Cannabis abuse alters activity of brain regions linked to negative emotion: New study in Biological Psychiatry: Cognitive Neuroscience and Neuroimaging looks at the effects of heavy cannabis use on brain function and behavior

    The article is “Subcortical local functional hyperconnectivity in cannabis dependence,” by Peter Manza, Dardo Tomasi, and Nora D. Volkow ( ). It appears in Biological Psychiatry: Cognitive Neuroscience and Neuroimaging, published by Elsevier.

    While the study’s authors identify high connectivity in certain brain regions, their interpretation of the data is confined to the prohibitionist paradigm that sees any change as harmful.

    For instance, does the fact that symptoms of psychosis appear in common areas of the brain mean that cannabis necessarily leads to psychosis if marijuana affects the same brain areas in terms of connectivity? If heavy marijuana use can lead to depression (or something worse), as Dr. Cameron Carter asserts, why do so many medical marijuana patients use cannabis to counter major depression, sometimes as an adjunct to other anti-depressants such as SSRIs? Don’t feelings of ‘alienation’ occur naturally due to the illegality and social unacceptability of cannabis? Does fear of ‘hostility or rejection from others’ result from marijuana, or are its origins social in nature — feelings that emerge due to legitimate concerns about living in a society among anti-intellectuals exhibiting or promoting drug hysteria, people who take an unscientific path or a fascist approach leading to the elimination or persecution of drug consumers? Do the researchers conflate the introspection marijuana produces with mental illness?

    We can’t expect answers to these questions to come from the NIDA, which has an obligation to prevent itself from being found out in order to ensure its continuance as an apologist for prohibition. Legitimate research is needed, research that doesn’t come with an agenda, or Nora Volkow’s name on it.

    • I say there is method to this laboratory reefer madness. Follow the scans.

      The market: scans on adolescents, young adults, and elderly patients all needing well documented federally subsidized expensive scans and expensive equipment to produce it. Lets piggyback it onto a growing legal cannabis market. They smell the blood of the bull over the top of the safest plant on earth.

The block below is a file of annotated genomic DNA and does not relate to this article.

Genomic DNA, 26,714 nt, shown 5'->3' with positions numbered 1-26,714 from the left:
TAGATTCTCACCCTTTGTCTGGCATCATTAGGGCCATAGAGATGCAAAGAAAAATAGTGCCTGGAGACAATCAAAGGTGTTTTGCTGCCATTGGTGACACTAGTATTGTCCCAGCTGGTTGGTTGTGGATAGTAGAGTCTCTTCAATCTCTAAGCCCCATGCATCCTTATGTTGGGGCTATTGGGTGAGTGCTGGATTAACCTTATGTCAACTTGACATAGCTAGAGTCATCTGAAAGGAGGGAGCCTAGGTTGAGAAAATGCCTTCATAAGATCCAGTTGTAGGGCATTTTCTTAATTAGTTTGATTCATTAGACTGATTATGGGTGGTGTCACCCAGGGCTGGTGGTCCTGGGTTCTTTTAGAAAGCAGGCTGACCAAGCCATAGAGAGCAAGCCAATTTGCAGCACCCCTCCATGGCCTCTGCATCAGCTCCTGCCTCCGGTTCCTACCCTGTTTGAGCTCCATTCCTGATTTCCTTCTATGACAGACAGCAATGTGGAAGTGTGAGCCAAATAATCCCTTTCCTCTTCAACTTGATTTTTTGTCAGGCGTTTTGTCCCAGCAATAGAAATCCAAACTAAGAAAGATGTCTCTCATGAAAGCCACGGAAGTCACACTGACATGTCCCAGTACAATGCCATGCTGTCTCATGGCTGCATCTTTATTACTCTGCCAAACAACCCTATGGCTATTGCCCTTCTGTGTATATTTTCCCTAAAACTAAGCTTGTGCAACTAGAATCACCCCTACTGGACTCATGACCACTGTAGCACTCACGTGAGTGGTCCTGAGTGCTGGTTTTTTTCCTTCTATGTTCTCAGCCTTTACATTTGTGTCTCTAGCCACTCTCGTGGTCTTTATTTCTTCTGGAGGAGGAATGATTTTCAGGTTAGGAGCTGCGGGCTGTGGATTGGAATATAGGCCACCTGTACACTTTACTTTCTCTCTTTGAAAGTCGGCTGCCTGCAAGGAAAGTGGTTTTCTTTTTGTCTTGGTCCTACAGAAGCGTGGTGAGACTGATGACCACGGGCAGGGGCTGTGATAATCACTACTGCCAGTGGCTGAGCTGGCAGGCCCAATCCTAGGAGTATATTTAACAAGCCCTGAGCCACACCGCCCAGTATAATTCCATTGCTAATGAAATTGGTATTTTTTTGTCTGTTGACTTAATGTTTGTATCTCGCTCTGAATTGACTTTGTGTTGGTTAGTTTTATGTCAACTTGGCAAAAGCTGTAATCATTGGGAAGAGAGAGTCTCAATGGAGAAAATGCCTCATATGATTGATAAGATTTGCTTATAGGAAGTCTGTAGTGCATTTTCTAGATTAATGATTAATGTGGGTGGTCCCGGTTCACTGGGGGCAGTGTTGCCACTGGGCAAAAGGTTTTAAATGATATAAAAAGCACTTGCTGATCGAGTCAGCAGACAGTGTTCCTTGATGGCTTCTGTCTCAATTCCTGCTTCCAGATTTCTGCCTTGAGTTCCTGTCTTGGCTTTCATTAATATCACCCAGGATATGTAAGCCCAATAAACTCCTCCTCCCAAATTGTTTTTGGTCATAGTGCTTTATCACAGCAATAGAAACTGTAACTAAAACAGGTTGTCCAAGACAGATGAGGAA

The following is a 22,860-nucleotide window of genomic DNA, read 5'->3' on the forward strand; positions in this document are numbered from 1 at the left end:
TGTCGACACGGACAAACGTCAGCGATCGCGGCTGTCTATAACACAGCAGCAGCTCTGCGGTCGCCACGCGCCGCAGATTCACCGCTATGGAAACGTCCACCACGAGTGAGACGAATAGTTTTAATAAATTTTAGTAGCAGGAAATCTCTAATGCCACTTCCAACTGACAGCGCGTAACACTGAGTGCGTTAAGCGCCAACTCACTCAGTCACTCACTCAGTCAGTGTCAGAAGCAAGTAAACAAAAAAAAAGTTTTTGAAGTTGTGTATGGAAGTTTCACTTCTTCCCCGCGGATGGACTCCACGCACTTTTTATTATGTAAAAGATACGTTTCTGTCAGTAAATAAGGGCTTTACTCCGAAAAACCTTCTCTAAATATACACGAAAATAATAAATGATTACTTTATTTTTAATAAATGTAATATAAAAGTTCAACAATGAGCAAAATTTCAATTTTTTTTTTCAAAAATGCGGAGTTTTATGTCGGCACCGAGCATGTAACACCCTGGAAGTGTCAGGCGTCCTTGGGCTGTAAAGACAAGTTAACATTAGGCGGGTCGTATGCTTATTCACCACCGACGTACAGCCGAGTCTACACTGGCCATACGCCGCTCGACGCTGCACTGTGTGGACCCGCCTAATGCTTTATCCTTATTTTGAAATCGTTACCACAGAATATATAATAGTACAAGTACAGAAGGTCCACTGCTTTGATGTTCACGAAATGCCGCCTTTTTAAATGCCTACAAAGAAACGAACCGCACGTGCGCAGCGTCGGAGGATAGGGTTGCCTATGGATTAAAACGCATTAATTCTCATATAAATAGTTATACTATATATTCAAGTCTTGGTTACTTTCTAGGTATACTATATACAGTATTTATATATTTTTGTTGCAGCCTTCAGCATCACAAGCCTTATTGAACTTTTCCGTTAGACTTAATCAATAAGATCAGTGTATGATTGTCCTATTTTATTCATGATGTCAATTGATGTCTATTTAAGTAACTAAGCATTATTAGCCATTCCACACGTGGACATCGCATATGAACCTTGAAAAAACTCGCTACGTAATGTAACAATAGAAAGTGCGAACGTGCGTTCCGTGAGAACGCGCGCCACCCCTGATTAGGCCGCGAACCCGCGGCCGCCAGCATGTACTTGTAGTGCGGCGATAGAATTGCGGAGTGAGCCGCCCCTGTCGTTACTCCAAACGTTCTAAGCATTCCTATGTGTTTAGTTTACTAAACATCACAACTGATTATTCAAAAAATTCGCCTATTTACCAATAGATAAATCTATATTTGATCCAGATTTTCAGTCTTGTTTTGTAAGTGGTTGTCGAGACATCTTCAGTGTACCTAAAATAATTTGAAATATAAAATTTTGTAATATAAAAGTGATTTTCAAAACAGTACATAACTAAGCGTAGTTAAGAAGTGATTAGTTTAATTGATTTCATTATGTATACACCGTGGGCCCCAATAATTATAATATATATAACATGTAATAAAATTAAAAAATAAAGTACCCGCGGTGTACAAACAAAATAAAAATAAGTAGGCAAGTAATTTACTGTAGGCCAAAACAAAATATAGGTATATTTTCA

Shades of Bob DuPont. They are creating their own markets. It ensures marijuana is a safe bet no matter which way the chips may fall.

      • jean valjean

        I’m sure you’re right. I suppose we must now add the scanning industrial complex to the long list of vested interest supporters of prohibition. The list of lobbied-up blood suckers grows ever longer. How they must love Nutty Nora, too.

      • Servetus

        The movie Brainscan (1994) – one star from Rotten Tomatoes, a brain scanner in the form of a video game takes over the conscious mind to produce horrifying experiences that seem real.

        In the future, the prison industrial complex will use brain manipulating scanners to recreate entire torture sessions or prison sentences inside the minds of hapless drug consumers subjected to punitive drug treatments. Prisons will shut down, forced out of business by fascist clinicians with brain probes, but at a tremendous cost savings.

        The addiction treatment industrial complex will expand to take over the psych business, forcing thousands of psychologists and psychiatrists out of business—victims of automation and artificial intelligence.

        The various alphabet agencies, NSA, CIA, DHS, ATF, DIA and so forth, will want a piece of our brains. Child protectors will be there, pedophiles beware .

        Overall, the probability of a brain scanner industrial complex taking over society to produce a dystopian future that invokes punishments for thought-crimes is much higher than it’s ever been. The inquisitions prosecuted thought crimes, but were largely thwarted by lacking direct access to a person’s brain to determine who was godly and who wasn’t. That will change. It will become a battle of who scans whom—a scanner war.

        At the very least, the new scanner industry will inspire better movies than Brainscan.

        • Swooper

          you want to post some links to support your seemingly outrageous claims?

        • Servetus

          Sorry, no links. The outrageous conjectures are my own.

        • jean valjean

          Ha ha… good answer Servetus.

        • kaptinemo

          Actually, Servetus, you may find it of interest that the second Outer Limits series of the 1990’s included an episode entitled “The Sentence”, in which a means of virtually simulating a life sentence in prison is devised, with predictably horrific results:

          WikiPedia entry for “The Sentence”

          Given that there are already various technologies being developed which are supposed to be able to detect terrorist potential by scanning people’s faces (The pseudoscience of ‘physiognomy’ reborn?) what you are suggesting (and warning about) cannot be too far off in the future. (See Faception website.)

          And the age-old question that must always be asked also comes to mind: “Who shall police the police?” Technology placed in the hands of authoritarians is always abused; recall that it was IBM punch cards that enabled the SS (as well as the local Polizei) to round up the Jews in Nazi Germany, as their religion was listed along with their addresses in the German census and imprinted on those cards. Hitler’s minions hardly had to break a sweat.